Breast Cancer at 35: A Memoir
Amy Burns, author
Using a candid, raw, and humorous voice, Amy Burns wraps the reader in the intimacy and upheaval of her emotions as she struggles through her breast-cancer diagnosis. Her memoir offers unmatched insight into an experience that, unfortunately, has become far too prevalent and common among women. While sharing the news of her cancer diagnosis with her husband while still on the phone with the nurse, she writes, "I mouth it to you--the hard C of it choking my confidence and/ catching on my tonsils./ After the news,/ I see your eyelids like wet newsprint." Later, she admits that her “prayers are more fervent now,/ dogged like spring leaves,/ warm and sticky with a baited question." The language she carefully selects encapsulates the hopes and fears of any woman hearing the words, "This might be cancer," as well as anyone who's there to hold her hand. This is an honest story of hope, lightheartedness, and frankness for women who either have breast cancer or know someone who does.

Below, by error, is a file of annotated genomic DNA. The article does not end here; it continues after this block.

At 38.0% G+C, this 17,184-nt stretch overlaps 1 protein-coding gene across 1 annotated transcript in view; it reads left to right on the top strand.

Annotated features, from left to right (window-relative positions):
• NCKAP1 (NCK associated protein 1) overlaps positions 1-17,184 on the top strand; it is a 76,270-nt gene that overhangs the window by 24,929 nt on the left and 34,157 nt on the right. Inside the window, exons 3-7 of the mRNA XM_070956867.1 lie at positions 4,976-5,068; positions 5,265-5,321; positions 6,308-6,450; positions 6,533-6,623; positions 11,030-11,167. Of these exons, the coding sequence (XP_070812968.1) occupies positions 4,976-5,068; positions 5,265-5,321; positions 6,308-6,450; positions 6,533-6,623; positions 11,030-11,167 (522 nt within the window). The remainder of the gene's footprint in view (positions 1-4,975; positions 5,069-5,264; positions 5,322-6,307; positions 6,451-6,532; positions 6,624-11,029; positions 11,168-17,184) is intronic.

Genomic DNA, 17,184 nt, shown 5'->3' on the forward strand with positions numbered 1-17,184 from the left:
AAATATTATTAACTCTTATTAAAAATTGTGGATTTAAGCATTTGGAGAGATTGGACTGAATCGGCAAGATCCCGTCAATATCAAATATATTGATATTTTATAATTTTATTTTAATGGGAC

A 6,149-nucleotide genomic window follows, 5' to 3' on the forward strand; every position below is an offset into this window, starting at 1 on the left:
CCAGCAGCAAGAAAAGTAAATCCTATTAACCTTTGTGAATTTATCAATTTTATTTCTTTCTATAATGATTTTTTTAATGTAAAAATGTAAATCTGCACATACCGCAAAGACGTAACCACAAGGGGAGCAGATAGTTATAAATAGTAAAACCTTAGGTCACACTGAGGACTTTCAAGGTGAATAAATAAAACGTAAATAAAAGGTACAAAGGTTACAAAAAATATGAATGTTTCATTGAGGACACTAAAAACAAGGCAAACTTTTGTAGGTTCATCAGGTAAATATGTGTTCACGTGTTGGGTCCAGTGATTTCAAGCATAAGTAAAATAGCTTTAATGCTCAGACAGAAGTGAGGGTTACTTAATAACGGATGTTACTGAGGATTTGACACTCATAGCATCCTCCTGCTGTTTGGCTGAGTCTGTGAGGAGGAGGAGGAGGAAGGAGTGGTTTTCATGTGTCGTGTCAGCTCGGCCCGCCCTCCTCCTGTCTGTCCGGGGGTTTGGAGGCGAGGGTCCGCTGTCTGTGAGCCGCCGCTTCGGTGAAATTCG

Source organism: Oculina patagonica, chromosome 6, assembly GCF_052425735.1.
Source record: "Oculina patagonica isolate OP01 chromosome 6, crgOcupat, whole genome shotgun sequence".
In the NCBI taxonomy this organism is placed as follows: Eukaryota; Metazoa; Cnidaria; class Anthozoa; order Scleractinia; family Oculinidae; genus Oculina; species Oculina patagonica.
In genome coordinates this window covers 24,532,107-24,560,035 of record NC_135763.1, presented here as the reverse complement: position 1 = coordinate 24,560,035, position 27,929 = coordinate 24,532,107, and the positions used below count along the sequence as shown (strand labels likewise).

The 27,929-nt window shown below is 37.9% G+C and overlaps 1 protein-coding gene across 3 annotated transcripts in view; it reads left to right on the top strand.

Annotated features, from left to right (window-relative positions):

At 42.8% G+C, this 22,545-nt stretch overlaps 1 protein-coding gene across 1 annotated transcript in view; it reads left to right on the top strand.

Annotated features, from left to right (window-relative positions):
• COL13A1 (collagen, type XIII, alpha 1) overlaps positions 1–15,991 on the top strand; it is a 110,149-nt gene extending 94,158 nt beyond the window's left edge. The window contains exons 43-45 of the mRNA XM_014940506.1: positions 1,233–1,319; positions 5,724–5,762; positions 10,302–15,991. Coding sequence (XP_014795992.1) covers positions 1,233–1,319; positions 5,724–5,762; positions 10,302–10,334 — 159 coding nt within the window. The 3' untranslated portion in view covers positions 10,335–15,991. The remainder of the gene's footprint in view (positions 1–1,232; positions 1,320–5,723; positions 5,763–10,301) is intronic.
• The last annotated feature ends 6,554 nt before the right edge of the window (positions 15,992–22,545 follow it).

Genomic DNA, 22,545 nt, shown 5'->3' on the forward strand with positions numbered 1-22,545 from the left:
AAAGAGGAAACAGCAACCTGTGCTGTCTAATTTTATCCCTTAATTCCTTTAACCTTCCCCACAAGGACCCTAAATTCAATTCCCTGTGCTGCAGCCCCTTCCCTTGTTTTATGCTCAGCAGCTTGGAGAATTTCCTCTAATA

At 35, Burns, a high school literature teacher and mother of a one-year-old son, discovers a lump in her breast that turns out to be cancerous. Unsure of whether her story is “worth telling,” she decides to share her experiences, letting women know that there are many possible scenarios for a breast cancer diagnosis. Burns undergoes a lumpectomy and radiation, and she is spared chemotherapy due to a favorably low Oncotype score (the result of a test that helps determine treatment). Sandwiched between her introduction and afterword, both of which are prose, are a series of poems that describe her first visit with the oncologist, “The Nurse,” “Appointment” “Radiation Treatments,” and glimpses of everyday life, such as playing with her son while trying to put worry about her future on hold. Burns’s observation that time is “more inestimable, more ours” will ring true to those who have faced the life-changing nature of this disease; the challenges of learning to accept, to relinquish control, and to value and enjoy the everyday moments are also explored. And though fear is a constant companion, Burns writes in “Anthem of Hope” that “acceptance heals.” The work reflects the author’s sense of hope, and her realization that though she can’t control cancer, she can control her “response to the life I have and all it brings.” Readers who are facing (or who have survived) breast cancer and their families will find inspiration in this cancer journey via poetry. (BookLife)